Confucius's ideas became well known only after his death. The 4th-century B.C.E. philosopher Mencius, 3rd-century B.C.E. thinkers Xunzi and Han Feizi, and many others joined the debate about Confucian thought, adding their own ideas about human nature and morality, and considering practical applications, particularly to political rule and government.
Confucius attributed his teachings to the Duke of Zhou, a heroic figure from his home state of Lu who was regarded as the founder of that state. He was also inspired by the rituals and institutions of the Zhou dynasty, founded several hundred years before his birth; by the classic literature of his time; and by legends of the early sage kings.
Confucius, whose Chinese name was Kong Qiu (K'ung Ch'iu), was born around 552 B.C.E. and died in 479 B.C.E. He traveled from state to state teaching the sons of the nobility, though he was not famous during his lifetime, and never achieved the high position he aspired to as an advisor to a great ruler.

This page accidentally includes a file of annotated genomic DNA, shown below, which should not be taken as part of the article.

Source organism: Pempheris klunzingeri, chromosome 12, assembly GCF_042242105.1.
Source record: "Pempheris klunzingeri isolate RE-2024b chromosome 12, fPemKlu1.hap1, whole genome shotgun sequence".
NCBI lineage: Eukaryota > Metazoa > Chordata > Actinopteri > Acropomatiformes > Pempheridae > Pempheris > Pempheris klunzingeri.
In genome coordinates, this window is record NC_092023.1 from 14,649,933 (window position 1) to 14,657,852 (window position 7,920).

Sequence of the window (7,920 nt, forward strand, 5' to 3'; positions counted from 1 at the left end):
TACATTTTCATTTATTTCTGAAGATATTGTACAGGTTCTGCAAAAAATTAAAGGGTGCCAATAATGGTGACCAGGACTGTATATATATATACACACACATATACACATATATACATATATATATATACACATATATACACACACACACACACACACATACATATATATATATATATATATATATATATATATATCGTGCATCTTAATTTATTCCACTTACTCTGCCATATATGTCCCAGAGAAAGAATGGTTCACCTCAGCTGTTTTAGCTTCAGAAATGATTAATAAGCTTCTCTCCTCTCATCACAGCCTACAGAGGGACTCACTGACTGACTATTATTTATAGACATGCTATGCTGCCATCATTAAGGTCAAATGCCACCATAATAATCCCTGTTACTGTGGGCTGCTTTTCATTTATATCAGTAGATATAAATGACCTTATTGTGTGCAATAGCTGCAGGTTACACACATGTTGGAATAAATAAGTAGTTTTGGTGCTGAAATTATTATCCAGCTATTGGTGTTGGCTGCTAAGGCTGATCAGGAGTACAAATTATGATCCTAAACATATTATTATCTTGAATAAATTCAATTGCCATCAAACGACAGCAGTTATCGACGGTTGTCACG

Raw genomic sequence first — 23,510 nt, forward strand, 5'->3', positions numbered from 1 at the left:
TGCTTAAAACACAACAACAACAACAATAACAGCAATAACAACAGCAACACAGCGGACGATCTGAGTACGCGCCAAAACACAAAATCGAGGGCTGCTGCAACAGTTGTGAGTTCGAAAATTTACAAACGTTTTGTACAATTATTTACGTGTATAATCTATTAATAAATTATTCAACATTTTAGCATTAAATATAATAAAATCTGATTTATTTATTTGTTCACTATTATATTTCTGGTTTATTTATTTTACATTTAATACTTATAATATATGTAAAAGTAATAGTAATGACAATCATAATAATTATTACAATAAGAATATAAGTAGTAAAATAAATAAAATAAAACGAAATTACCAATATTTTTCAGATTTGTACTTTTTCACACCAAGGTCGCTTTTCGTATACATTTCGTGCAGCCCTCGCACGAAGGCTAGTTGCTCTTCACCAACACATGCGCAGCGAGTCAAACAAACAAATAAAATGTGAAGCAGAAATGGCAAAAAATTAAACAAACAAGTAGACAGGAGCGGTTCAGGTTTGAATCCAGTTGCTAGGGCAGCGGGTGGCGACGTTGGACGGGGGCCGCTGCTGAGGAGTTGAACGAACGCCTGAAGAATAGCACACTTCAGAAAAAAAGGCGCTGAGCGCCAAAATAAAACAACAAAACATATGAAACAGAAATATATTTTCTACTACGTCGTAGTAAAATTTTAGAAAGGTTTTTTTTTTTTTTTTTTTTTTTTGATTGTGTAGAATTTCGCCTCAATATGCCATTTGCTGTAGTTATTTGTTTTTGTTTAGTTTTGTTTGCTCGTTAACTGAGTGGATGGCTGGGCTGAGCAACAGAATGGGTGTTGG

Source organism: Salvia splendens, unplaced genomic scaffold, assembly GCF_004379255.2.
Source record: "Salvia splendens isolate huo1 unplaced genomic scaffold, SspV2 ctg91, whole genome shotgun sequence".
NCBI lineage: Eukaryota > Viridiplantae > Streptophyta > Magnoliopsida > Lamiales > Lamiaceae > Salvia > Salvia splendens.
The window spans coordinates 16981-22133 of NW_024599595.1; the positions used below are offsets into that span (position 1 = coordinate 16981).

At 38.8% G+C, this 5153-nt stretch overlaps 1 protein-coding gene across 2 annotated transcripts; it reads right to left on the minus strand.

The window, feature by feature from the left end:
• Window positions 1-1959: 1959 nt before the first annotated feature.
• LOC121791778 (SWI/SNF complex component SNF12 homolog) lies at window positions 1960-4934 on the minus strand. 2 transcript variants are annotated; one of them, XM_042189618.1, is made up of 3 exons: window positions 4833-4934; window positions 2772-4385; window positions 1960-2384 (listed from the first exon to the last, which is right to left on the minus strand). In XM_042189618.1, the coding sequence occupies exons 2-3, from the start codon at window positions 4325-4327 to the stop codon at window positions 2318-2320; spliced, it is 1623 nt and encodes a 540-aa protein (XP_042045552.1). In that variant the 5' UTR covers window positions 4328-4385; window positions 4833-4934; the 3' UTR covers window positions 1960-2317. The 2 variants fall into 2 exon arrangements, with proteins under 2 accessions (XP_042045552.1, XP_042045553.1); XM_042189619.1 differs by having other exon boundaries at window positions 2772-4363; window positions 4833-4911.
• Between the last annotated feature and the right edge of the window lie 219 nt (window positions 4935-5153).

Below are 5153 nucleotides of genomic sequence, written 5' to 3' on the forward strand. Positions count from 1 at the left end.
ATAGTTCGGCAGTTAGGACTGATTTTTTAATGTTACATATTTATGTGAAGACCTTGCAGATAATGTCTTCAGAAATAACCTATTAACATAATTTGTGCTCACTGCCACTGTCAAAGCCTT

Confucius left no writings, although the "Five Classics" of Chinese literature are traditionally attributed to him as writer or editor. The "Analects" is a collection of aphorisms put together by Confucius's students after his death. The "Liji," or "Record of Rites," also contains dialogs, discourses, anecdotes, and narratives about Confucius and his teachings.
Some Western scholars have argued that "Confucianism" was manufactured or invented by Asian and Western scholars as an alternative to Western individualism. Scholars have also examined the little-known impact of Confucian studies on Western institutions, including civil service and the examination system.